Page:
I already mentioned in my Crypt of the Damned tutorial that I have a collection of Dungeon Tiles I made about a year ago. They were my first attempt at Dungeon Crawl paraphernalia and intended to be used in our DnD 4ed sessions. They are based on the cut-out templates of the free game Dungeon Plungin’. I had a read of the rules and found the selection of tile shapes suitable for a variety of scenarios, encounters and rule systems.
I will present my collection and also provide a brief “How to”, including materials needed.
For more pictures, some more finished tiles and room configurations check out the second post, too.
Initially I made five rooms, each 6 x 6 tiles which each tile 3cm by 3 cm all featuring slightly different tile patterns:
Matching corridors, one with a nice mushroom cluster:
Having rooms and straight corridors, one obviously also needs some L-shaped corner pieces:
No Dungeon without T- and X-junctions:
For these rather simple pieces all you need is:
- Extruded polystyrene. I used a sheet of 1cm thickness.
- A sharp knife (X-acto or carpet knife).
- A sharpened pencil.
- A steel ruler.
- Thick cardboard for the loose tiles.
- Green stuff for the mushroom patch.
- Cheap acrylic paint (Grey, brown, black, white, red).
- Something to give the polystyrene a rock like texture. A piece of crumbled tin foil will do.
- Wood glue.
- Fine sand or soil.
- First cut all the room shapes out of the sheet of polystyrene. The idea is to keep the knife at a rather narrow angle, to prevent the polystyrene from ripping. You want the edges to be a clean cut.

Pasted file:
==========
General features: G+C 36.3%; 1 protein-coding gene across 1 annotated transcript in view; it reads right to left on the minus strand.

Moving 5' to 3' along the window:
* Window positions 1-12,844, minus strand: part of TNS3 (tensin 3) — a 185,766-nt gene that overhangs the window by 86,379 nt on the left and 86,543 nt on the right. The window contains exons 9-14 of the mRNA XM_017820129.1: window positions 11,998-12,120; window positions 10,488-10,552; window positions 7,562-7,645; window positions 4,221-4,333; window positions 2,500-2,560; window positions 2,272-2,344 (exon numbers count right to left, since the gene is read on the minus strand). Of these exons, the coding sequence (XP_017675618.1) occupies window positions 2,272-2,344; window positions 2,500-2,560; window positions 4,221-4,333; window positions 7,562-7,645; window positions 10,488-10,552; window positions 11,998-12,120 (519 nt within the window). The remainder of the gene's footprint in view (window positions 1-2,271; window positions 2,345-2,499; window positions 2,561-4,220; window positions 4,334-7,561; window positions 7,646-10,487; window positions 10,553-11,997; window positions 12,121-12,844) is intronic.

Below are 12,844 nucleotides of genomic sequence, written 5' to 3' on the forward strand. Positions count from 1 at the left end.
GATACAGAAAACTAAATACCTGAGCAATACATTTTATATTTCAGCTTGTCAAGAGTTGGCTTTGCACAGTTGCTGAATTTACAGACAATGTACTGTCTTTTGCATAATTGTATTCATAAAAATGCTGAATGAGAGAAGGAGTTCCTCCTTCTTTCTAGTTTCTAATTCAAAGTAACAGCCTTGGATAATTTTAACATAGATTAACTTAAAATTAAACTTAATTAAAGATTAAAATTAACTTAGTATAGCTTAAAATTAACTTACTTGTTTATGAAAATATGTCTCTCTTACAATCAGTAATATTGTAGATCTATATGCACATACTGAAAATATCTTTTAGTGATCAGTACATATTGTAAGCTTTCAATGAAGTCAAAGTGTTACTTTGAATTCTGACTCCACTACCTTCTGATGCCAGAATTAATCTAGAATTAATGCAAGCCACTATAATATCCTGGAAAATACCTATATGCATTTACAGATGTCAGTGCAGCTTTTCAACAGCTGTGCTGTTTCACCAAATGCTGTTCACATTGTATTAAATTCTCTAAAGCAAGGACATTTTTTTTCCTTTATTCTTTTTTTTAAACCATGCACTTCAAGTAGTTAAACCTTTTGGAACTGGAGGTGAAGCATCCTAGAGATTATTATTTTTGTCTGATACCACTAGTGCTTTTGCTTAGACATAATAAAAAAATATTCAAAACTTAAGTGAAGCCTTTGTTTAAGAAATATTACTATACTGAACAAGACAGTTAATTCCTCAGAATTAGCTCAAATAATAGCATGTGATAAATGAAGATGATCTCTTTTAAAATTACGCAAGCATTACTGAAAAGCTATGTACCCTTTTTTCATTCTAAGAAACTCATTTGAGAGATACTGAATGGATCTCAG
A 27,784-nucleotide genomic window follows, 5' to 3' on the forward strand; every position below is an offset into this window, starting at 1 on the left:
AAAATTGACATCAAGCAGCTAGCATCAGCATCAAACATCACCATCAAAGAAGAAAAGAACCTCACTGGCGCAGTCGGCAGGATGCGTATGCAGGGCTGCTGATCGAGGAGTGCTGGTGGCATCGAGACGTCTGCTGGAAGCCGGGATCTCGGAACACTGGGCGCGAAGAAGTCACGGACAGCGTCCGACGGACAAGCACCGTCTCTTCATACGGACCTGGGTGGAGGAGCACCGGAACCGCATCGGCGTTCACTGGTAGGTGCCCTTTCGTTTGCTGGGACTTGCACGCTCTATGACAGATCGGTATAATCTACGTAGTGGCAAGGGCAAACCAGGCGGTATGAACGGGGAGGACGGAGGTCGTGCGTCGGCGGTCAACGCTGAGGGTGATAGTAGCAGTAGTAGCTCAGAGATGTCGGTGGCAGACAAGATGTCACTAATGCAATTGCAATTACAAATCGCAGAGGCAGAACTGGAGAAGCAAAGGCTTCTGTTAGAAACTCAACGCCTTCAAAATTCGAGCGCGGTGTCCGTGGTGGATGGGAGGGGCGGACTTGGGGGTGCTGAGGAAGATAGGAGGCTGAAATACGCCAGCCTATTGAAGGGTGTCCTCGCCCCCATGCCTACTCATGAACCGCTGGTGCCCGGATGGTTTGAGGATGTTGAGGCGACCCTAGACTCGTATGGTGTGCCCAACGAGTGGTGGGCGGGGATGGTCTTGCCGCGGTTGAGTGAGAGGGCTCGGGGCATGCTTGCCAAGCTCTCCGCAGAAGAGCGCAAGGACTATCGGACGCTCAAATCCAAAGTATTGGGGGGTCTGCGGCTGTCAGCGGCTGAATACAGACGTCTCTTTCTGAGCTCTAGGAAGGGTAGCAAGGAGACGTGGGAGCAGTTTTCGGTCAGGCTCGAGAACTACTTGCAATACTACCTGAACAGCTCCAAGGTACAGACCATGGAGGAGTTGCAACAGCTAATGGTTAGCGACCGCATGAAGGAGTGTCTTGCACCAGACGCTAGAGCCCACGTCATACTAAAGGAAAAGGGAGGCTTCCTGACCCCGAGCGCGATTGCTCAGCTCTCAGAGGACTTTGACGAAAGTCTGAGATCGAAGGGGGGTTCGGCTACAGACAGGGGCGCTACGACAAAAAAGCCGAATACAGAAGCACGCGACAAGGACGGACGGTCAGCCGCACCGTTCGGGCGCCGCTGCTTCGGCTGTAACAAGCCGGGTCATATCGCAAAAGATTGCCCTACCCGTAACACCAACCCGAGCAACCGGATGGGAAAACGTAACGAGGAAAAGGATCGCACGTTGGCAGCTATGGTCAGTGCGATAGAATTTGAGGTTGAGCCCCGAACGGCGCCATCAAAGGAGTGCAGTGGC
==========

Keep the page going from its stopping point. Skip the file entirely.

- Using a pencil and the ruler carve the tile pattern into the foam. Add cracks and blemishes, remove some of the foam to depict missing tiles. Any tiles that are loose and protrude over the floor level are now cut out of the thick cardboard and glued in place using the wood glue. Let dry.
- Cover all the areas which show open ground with wood glue and cover with sand or soil. Let dry.
- Onwards to painting. I followed my usual routine for the stone floor and the wood. If you used soil, you can leave it at this or add more variation with pigments, just as I did with my Crypt module.
- Here we go. Some simple Dungeon tiles.
Obviously they lack a three-dimensional feeling. This is why I improved on the design and integrated the walls in the Crypt module. I still think they will be used till I replaced them all with the new design. For some of you guys this design will be more practical, as you can store them easily and add all kinds of details like pillars etc. or even wall segments separately.
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